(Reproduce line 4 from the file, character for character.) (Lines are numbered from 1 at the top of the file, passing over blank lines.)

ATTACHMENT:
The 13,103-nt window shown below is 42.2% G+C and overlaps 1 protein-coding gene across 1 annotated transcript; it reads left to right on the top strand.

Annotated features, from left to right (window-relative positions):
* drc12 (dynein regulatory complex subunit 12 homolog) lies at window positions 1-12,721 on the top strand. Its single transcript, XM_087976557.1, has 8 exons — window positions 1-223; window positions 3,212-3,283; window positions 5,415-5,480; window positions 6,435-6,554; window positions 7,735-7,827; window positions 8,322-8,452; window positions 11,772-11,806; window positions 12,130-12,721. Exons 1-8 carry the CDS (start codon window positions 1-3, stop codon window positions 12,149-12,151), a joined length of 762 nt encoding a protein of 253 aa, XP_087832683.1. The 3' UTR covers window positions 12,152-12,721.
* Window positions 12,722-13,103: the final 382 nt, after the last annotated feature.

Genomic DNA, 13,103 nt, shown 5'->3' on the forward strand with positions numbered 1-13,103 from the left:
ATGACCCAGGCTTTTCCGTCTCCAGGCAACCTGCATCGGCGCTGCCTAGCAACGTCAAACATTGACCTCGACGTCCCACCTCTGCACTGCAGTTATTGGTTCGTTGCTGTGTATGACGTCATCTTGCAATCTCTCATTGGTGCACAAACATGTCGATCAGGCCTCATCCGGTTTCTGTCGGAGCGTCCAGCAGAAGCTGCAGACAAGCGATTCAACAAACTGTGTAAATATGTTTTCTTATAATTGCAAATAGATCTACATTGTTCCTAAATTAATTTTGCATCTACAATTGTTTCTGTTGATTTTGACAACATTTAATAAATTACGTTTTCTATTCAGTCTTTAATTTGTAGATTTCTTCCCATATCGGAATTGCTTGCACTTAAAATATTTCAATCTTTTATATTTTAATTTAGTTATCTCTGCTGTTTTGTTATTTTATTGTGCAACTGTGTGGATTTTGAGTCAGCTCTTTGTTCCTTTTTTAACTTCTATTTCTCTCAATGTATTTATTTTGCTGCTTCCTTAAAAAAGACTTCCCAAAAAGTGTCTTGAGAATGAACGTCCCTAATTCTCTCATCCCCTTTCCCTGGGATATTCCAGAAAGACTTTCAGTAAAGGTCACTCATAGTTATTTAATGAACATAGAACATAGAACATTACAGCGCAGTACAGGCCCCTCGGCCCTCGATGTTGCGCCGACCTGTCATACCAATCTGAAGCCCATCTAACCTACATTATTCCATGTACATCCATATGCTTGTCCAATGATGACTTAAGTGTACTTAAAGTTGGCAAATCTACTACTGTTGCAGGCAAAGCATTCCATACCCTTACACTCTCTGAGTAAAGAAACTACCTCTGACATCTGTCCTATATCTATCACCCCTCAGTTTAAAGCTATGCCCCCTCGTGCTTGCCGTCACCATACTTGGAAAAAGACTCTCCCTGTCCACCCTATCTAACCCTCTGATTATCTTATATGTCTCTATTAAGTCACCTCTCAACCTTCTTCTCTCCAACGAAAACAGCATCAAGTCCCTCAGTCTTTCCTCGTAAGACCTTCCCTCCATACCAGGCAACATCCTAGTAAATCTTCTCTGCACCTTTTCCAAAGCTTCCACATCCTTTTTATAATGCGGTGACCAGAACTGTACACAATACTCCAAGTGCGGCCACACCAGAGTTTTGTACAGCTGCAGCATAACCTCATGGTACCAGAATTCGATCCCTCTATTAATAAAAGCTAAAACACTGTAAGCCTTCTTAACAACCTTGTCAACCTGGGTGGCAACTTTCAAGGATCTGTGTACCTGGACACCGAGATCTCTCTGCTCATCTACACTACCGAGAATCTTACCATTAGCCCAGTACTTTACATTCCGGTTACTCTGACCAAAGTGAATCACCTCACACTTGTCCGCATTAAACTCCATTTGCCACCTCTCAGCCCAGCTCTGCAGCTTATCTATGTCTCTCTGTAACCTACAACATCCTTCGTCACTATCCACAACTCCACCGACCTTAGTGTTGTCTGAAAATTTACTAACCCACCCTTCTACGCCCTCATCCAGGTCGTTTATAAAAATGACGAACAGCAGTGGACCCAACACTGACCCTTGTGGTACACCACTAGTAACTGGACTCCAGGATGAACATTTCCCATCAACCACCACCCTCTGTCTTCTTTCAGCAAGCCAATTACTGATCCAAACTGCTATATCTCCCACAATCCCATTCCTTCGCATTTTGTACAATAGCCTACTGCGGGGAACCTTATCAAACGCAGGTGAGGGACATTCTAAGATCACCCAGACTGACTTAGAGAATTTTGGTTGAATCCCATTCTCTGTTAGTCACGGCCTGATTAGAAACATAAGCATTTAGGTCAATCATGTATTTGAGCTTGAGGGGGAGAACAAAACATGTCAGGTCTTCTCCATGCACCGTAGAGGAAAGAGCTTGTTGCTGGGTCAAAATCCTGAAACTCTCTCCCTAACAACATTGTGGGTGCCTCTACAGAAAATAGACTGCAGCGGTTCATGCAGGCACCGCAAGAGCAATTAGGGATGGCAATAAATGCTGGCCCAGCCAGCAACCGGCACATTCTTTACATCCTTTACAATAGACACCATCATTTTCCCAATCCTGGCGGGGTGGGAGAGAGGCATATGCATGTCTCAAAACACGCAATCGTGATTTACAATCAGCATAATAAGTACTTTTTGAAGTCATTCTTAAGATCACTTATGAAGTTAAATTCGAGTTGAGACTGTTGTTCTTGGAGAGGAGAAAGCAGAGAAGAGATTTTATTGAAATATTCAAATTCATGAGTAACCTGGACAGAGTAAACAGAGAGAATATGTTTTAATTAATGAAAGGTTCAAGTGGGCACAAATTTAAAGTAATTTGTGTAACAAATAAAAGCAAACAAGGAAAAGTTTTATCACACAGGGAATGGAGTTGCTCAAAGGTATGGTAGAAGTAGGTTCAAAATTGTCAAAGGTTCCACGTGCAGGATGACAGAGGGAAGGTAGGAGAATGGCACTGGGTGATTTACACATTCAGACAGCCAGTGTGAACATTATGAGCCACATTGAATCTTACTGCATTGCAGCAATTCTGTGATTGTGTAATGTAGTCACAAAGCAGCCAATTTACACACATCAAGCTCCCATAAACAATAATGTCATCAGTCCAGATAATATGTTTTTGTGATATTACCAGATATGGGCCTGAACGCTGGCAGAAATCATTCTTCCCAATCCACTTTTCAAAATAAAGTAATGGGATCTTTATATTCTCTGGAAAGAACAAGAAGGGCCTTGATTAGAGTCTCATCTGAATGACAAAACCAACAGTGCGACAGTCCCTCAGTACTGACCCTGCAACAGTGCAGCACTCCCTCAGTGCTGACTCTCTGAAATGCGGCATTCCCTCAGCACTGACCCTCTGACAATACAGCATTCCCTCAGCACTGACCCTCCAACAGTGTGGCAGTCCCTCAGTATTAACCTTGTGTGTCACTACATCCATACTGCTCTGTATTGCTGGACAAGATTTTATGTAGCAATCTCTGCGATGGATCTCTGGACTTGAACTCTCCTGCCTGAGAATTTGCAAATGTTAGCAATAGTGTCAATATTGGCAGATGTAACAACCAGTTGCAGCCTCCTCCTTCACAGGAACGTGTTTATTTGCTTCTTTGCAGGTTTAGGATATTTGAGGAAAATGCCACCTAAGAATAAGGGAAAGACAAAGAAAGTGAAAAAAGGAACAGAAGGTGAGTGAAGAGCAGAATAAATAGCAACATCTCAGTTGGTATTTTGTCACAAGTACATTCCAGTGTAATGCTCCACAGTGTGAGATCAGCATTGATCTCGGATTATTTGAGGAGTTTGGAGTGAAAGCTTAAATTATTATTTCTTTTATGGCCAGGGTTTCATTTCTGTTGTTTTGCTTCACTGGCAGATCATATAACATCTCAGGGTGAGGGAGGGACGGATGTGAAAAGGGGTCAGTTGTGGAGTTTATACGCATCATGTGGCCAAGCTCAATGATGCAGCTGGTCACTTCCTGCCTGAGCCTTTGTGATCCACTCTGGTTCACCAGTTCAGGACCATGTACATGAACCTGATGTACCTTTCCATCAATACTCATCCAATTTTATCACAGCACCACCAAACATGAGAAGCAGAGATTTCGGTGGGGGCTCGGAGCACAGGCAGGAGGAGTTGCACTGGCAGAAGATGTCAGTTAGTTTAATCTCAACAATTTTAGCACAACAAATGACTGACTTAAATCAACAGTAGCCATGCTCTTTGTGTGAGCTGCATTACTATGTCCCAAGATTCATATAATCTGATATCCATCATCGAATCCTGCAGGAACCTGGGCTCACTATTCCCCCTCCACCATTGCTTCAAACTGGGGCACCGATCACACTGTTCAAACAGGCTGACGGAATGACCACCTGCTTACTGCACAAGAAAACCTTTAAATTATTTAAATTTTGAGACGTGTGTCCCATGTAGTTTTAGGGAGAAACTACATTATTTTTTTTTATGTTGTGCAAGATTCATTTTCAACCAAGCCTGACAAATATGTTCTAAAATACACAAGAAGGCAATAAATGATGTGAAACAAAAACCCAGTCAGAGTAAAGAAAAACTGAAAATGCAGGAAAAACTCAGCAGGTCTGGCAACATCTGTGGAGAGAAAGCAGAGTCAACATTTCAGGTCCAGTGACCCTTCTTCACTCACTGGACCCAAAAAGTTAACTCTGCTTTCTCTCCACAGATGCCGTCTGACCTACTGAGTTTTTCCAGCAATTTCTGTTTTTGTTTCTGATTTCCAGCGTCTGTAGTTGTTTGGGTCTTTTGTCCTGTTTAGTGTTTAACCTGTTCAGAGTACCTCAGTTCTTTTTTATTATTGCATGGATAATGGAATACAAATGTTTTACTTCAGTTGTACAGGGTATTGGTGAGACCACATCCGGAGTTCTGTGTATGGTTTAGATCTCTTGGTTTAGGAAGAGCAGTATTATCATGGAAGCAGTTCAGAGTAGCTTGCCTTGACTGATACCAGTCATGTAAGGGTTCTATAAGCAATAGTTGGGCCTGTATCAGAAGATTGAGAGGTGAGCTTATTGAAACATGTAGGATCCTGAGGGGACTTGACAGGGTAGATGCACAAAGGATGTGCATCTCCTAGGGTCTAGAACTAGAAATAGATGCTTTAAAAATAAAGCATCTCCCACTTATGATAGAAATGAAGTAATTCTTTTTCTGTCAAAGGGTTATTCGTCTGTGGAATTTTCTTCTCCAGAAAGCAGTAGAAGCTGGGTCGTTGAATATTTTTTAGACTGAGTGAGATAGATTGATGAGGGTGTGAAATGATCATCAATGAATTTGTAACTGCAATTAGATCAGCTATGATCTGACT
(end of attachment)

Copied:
* Window positions 12,722-13,103: the final 382 nt, after the last annotated feature.